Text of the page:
Don’t Call It a Job Elimination Unless It’s an Actual Job Elimination.


A recent EEOC press release warns employers not to assert a job elimination as the reason for an employee’s termination unless the job truly is being eliminated.

A “job elimination” may seem like a simple way of dealing with a problem employee. Employers may seek to avoid addressing difficult performance or conduct concerns by relying on this antiseptic, impersonal reason (“it’s not you, it’s the job”). Or, more malignantly, it may serve as a pretext for an illegal reason, like race discrimination, as the EEOC contends is the case in the lawsuit it just filed against an integrated real estate operating company and asset management firm. According to the EEOC, only a month after terminating a Black employee because his project development manager role was supposedly eliminated, the company promoted a less-qualified White employee into the role – which would clearly undercut the assertion that the role really had been eliminated.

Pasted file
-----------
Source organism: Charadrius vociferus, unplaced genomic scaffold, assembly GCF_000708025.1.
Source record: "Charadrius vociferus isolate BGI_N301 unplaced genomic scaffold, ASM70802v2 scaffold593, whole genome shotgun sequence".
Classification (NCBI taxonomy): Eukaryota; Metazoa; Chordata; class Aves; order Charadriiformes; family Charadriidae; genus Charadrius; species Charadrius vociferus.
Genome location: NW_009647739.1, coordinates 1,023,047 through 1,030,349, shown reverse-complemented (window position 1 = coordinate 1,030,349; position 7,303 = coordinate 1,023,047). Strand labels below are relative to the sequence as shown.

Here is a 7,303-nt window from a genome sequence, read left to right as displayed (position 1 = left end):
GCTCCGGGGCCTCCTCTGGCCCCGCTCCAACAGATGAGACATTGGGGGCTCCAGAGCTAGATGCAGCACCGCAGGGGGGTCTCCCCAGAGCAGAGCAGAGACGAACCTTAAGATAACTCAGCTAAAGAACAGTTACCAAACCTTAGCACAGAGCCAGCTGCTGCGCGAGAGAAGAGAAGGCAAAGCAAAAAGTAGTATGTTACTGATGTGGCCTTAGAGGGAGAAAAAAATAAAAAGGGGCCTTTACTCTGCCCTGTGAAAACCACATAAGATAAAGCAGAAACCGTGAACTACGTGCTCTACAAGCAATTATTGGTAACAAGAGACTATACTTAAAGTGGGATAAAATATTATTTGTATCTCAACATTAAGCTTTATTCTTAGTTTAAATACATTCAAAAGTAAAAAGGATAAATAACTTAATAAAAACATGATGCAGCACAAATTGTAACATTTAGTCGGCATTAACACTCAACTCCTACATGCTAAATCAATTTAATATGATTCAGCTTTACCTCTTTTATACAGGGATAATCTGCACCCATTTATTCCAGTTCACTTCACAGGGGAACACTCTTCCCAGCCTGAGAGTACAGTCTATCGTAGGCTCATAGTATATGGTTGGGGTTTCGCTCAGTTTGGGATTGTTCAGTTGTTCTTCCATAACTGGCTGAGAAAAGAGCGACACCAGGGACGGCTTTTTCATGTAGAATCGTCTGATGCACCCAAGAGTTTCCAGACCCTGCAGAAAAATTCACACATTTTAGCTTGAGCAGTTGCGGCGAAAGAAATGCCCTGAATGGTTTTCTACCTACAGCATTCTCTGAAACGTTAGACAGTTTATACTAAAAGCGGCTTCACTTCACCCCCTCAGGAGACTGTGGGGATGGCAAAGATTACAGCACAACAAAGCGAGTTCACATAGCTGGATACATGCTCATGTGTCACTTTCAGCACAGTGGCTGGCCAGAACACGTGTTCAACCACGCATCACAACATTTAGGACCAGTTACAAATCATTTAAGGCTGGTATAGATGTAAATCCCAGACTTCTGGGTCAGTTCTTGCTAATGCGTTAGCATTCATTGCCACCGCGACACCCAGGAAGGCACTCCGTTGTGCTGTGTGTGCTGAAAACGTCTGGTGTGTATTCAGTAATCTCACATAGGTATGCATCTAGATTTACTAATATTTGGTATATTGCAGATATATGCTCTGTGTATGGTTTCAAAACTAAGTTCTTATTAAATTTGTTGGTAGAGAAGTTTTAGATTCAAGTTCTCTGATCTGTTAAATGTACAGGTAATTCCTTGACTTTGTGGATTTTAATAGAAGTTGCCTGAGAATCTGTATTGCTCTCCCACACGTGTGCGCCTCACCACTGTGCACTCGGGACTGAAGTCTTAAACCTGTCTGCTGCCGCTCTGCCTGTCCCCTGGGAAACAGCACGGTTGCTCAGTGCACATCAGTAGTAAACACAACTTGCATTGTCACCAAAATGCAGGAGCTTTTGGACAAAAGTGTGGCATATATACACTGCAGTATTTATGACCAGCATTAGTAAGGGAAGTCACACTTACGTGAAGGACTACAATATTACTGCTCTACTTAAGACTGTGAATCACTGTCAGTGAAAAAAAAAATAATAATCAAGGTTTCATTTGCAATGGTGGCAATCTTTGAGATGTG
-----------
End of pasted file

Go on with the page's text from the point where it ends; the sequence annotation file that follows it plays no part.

Now, there may legitimately be situations where, after eliminating a role, the employer realizes that they did, in fact, actually need that role. But that is not a plan that should be made at the time that the role is being eliminated – nor is there a magic period of time that must pass before such a determination may be made. (We suggest a month is too soon, however). If this is the case, the employer must be prepared to justify its change of mind, using hard facts and numbers to demonstrate the legitimacy of its position.

In addition, there are situations in which an employer decides to eliminate one role and create another role that may perform similar functions. If the two roles are very similar, the creation of the new role may look like a pretext. If an employer chooses to replace one role with another that has any kind of overlap – and the original incumbent of the first role is not given the opportunity to take on the new role – the employer must be able to explain how and why the new role differs significantly from the eliminated role and further justify why the original incumbent is not qualified for the new role.

The real lesson is there are no shortcuts. If an employee is not performing or is engaging in misconduct, managers need to address those issues – and document them. Relying on a “job elimination” is not a good idea, unless the role truly is no longer required.